6. May Improve ADHD
Exercise may help to reduce symptoms of ADHD by improving concentration, memory, motivation, and mood. This is because physical activity helps to boost the brain’s serotonin, norepinephrine, and dopamine levels. All of which have an effect on focus and attention. It can also help to improve impulse control and reduce compulsive behavior.
7. May Help With PTSD
Physical exercise has been shown to reduce symptoms of PTSD by moving your nervous system out of the immobilization stress response that accompanies PTSD. By focusing on how your body feels during exercise and being present in its movements you can learn to take back control of your body and mind. Exercises that involve movement in both your arms and legs could be most beneficial. These could include walking, running, dancing, weight training, or swimming.
8. Decrease Panic Attacks
Engaging in regular exercise has shown to reduce panic attacks in those with panic disorder. Working out helps to release tension and feelings of fear or worry that can contribute to panic attacks. It may also help to decrease the intensity and frequency of panic attacks in some people.
9. Improve Mood
If you’ve ever felt that post-workout high, you’re already familiar with the mood lifting effects of exercise. This is because exercise releases endorphins and increases our serotonin levels, both of which are responsible for making us feel good. Plus, it helps to clear our mind, relieve stress, and improve our sleep. All of which can contribute to our mood.
10. Improves Sleep
Improved sleep should be an obvious benefit of exercise. Working out is physically demanding and makes us more tired when it’s time for sleep. Plus, it can help to ease other mental health symptoms that may be contributing to our inability to sleep like stress, depression, or anxiety.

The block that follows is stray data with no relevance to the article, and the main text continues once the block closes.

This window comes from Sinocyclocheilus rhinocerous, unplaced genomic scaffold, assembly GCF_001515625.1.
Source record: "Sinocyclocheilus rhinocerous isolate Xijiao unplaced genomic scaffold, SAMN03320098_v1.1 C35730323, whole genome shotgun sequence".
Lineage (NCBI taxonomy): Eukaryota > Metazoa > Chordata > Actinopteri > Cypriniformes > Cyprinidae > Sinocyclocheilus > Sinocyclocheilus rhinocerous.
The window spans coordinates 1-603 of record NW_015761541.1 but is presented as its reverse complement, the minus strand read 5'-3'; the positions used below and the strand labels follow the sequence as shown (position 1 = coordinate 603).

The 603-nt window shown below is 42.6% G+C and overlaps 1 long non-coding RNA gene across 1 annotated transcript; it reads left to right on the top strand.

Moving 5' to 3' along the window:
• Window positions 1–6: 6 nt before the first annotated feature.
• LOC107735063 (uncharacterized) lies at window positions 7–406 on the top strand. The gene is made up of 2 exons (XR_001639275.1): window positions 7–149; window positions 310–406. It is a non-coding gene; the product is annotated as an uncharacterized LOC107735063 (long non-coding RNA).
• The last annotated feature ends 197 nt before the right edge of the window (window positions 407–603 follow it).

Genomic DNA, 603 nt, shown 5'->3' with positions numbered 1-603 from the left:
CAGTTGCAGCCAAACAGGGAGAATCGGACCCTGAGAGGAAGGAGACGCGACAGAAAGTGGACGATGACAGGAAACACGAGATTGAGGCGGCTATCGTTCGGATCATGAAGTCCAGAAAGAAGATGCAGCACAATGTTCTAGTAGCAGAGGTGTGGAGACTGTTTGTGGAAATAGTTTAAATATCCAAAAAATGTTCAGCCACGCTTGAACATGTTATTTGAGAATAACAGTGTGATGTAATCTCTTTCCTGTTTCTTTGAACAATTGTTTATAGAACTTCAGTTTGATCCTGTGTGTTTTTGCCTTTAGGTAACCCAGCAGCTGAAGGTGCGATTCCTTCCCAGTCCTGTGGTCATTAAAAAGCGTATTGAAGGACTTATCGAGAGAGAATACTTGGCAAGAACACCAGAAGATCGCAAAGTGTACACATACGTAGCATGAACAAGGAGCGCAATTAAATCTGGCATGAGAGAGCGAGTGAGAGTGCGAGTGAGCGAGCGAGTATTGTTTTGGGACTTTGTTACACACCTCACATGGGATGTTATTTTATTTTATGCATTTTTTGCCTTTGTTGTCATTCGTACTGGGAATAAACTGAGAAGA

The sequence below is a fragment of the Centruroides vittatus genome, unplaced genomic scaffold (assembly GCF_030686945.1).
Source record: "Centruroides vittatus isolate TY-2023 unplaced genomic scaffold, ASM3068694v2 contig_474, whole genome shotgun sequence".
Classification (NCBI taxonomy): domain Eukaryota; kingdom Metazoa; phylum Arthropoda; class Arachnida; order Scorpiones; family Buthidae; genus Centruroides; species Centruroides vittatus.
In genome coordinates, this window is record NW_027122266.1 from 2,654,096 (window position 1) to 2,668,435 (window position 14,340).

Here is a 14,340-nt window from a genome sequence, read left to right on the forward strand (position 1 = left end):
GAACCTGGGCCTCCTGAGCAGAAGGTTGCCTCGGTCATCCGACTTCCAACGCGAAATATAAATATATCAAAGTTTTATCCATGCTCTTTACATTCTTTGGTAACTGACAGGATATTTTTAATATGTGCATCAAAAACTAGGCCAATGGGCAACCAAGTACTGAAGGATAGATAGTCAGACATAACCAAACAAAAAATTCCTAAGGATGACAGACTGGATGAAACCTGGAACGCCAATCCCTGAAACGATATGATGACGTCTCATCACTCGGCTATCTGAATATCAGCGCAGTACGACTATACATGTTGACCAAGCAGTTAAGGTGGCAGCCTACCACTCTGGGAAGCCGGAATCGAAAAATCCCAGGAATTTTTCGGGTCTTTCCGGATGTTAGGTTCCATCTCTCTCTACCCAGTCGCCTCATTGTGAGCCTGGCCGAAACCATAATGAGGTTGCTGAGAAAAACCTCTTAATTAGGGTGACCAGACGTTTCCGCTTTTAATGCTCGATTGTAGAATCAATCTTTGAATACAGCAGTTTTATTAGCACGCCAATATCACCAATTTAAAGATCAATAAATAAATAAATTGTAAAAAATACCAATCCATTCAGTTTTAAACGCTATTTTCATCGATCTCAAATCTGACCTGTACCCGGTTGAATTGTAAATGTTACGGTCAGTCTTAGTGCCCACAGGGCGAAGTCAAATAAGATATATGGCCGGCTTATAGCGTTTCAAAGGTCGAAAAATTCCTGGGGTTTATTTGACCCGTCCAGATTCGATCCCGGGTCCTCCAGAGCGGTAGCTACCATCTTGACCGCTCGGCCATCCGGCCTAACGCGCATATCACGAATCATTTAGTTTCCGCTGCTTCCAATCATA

11. Increases Self Discipline
Once you master yourself, you can master the world. Sticking to a regular workout program can be incredibly difficult, especially with all of our modern daily obligations. It’s tough to put on your running shoes after a long day at work and hit the running trail. Sleeping or relaxing in front of the television would be much easier. However, when you’re focused on a goal (like running a marathon or losing weight), you don’t have the option of not running. Exercise can increase your self discipline, which can be carried over to your other goals.
12. Improve Memory
Exercise helps to improve memory inadvertently by improving sleep, reducing stress, and improving mood. This is due to the endorphins and neurotransmitters released during exercise that helps with focus and attention. It can also help with the growth of new brain cells that can prevent age-related brain deterioration.
13. Stronger Resilience
Life is full of unexpected twists and turns. Exercise helps build resilience by becoming a way for us to cope instead of resorting to destructive behaviors like alcohol or drugs. While those options may seem to help short term, they ultimately make our problems worse. Exercise makes you a stronger person both physically and mentally.
14. Increased Energy
Though more of a physical benefit than mental, increased energy can affect us mentally as well. When we have more energy for our daily lives, we’re more productive. This in turn improves our mood and reduces the stress of not finishing our tasks in time. Exercise increases our energy by increasing our blood flow and bringing more oxygen to our cells and organs.
15. Helps Us Stay On Track Of Goals
Sticking to a workout program requires discipline and setting a course for structuring our days around our workouts. This kind of attitude towards our workout program can translate over towards our other goals. Having one area in our life that we are disciplined in, helps us set a course for accomplishing our other goals. Once we know how to accomplish one, we can use that same structure to accomplish others.